One of the most important skills a writer needs to have mastered is the proper usage of dialogue. Dialogue provides many things to the reader: Information and Backstory, Character Personality, Plot Flow, Interaction and Dynamic Action.
You may say, well some stories don’t have much dialogue. Wrong, what about internal dialogue? Even if characters are not speaking to others, they will most certainly be speaking to themselves.
1. Character’s Voice and the Narrator’s Voice are Not the Same
This will be most relevant when a story is written in Third Person or Omnipresent Point of View (PoV). The narrator and the character voices will be distinctly different from each other. The easiest way to make sure the narrator does not interfere with the main characters is to give each character enough of a personality and voice that it will not naturally write out as your own. If the narrator and characters start to sound the same, I’m going to get distracted and bored.
Even in First Person PoV, there can be cases where the author may choose to use a narrator instead of the main character, a small hitchhiker inside the main character’s head which reports the events. The only instance I can imagine where this would be useful for First Person PoV is if the main character has a thick or jarring accent. I know I’d get a headache trying to read the description of scenery in broken English.
Author Alfie Thompson has written an insightful book on this topic: Point of View: Understanding Which PoV is Best for your Story
2. Character Dialogue is Consistent
Many writers will use speech style to convey a character’s personality. I find this to be a great tool.
If I hear “ain’t nobodies by dat name ‘ere”, I immediately get a vivid picture of the character without any messy narrator description. However there’s a catch, the character must always speak this way! Nothing is more jarring than a bumbling accent instantly transforming into polished English.
As we write, it may be easy to forget the character’s personality and fall into the trap of writing out dialogue as we would say it. However, you must never forget the character personality you have developed. I encourage you to look through your latest story, if your character has the personality s/he deserves, I guarantee you will find dialogue gaps. Fill those in with the consistent vivid colors your characters are meant to have.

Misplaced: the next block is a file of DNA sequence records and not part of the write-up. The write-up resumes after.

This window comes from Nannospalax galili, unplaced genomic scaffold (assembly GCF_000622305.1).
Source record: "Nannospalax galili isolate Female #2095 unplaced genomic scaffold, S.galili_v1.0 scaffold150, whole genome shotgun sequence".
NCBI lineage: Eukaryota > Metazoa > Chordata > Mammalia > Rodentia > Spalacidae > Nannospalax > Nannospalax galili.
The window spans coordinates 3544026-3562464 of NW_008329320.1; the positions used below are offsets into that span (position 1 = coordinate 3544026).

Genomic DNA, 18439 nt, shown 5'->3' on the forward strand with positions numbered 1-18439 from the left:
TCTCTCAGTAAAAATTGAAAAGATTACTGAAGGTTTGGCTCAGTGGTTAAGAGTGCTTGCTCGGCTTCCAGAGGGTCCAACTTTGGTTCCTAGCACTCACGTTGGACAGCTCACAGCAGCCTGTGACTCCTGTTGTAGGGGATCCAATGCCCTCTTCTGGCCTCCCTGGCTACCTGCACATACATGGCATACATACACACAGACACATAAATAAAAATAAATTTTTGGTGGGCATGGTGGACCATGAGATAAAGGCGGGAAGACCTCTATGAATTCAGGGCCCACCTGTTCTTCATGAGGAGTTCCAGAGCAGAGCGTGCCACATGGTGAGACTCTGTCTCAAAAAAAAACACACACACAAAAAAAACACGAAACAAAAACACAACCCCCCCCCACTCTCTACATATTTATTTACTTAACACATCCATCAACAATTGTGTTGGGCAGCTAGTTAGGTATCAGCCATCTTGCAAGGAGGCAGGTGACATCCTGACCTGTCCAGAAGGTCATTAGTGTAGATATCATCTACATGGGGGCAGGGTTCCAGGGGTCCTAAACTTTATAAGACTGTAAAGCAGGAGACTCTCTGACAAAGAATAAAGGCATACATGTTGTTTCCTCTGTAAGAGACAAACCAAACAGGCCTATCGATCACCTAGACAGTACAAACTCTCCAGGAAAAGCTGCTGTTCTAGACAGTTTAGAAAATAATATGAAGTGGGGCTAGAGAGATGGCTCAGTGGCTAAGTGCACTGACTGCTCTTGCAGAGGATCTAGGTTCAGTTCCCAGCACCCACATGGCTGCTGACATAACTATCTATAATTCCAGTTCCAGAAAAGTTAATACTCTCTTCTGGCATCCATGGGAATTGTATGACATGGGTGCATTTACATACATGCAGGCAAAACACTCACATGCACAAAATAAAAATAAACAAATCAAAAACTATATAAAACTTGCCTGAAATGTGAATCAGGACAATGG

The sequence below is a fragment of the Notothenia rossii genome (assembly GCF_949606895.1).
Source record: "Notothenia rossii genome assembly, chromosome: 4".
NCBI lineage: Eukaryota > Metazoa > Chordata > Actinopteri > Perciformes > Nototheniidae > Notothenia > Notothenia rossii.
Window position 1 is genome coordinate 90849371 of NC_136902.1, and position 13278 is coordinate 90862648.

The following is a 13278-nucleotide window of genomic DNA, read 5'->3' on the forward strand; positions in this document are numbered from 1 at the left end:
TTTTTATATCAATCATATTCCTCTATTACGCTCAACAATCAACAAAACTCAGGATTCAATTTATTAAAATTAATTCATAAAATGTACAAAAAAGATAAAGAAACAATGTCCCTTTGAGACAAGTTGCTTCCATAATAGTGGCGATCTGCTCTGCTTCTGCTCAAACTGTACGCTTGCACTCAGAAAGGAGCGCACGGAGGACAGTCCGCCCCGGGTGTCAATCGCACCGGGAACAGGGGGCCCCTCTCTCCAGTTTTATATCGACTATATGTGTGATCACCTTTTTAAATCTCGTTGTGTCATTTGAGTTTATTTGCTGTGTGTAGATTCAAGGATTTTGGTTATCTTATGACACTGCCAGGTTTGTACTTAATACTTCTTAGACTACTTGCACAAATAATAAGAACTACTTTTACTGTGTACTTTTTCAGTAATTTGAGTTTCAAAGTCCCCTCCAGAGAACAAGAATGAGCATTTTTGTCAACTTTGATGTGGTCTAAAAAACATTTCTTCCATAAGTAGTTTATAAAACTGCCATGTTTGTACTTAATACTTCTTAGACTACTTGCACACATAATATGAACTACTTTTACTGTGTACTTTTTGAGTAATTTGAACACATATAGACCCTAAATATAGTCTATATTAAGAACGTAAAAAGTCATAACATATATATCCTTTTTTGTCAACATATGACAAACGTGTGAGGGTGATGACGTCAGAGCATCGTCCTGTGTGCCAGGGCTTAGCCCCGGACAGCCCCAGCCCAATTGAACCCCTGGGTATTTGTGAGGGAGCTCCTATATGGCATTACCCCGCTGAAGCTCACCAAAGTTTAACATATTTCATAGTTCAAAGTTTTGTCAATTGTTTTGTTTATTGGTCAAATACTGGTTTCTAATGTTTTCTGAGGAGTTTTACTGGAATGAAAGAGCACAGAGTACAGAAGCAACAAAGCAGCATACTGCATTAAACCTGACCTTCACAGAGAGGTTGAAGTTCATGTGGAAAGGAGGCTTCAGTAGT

3. Dialogue Tags need to be Efficient
When we read dialogue, our eyes are trained to skim over the dialogue tags (he said, she said, they said). But like anything, dialogue tags have a time and a place. If there are only two speakers, you may want to cut out some of the “he said”, “she said”. It may be obvious who is speaking, and some of the tags are just in the reader’s way.
On the other hand, especially when there are multiple speakers, it’s very important that the reader clearly knows who is talking. Don’t be afraid to put in a reminding name tag or physical detail to help the reader keep track of who says what. (Critiquing partners are a great tool to find these spots if you’re unsure.)
I’ll touch on colorful dialogue tags as well (he mumbled, she whispered, they shouted). Some suggest to stay away from these, but I find them strong tools to help the reader understand the tone of the conversation, when used correctly. Read through some of your dialogue, if you find yourself lowering your voice, then it might be a good spot to say “he whispered”. Additionally, try not to say “he said it quietly”, whispered is much more powerful.
4. Correct and Interactive Punctuation and Formatting
While this is a rather technical aspect of dialogue, it’s a very important one. If you have incorrect punctuation, then the reader is going to be frustrated. Keep with established conventions.
Writing punctuation will vary depending on the country you intend to publish, but please use these sources:
Author James Bell: Book about Writing Dazzling Dialogue
As for formatting, keep in mind that how long or short your sentences are will change the feel of the action. If your sentences are short, they will help to convey shock and panic. This will show there’s a rush, we don’t have time for colorful sentences. Time is short. Danger.
If your sentences are long, they may come off more relaxed and placid, since the narrator has the luxury to ponder such detail.
5. Seize Dialogue Opportunities
This is one that I see many writers missing. Dialogue is your chance to fill in that massive info-dump you’ve been holding onto! (Or more embarrassingly, made us sit through in Chapter 1.)
It’s an amazing cheat. Readers will get bored if information is endlessly drilled through an inner monologue. But if two characters are interacting, suddenly the information is being presented as a forward flow of the story. Something is happening, we are getting to see how these two characters respond to each other, and happily eavesdrop on the conversation like any good stalker would.
I encourage you to go through your latest work and take a magnifying glass to the dialogue sections. The first draft is exactly that, a draft. Keep polishing and your readers will appreciate the hard work.
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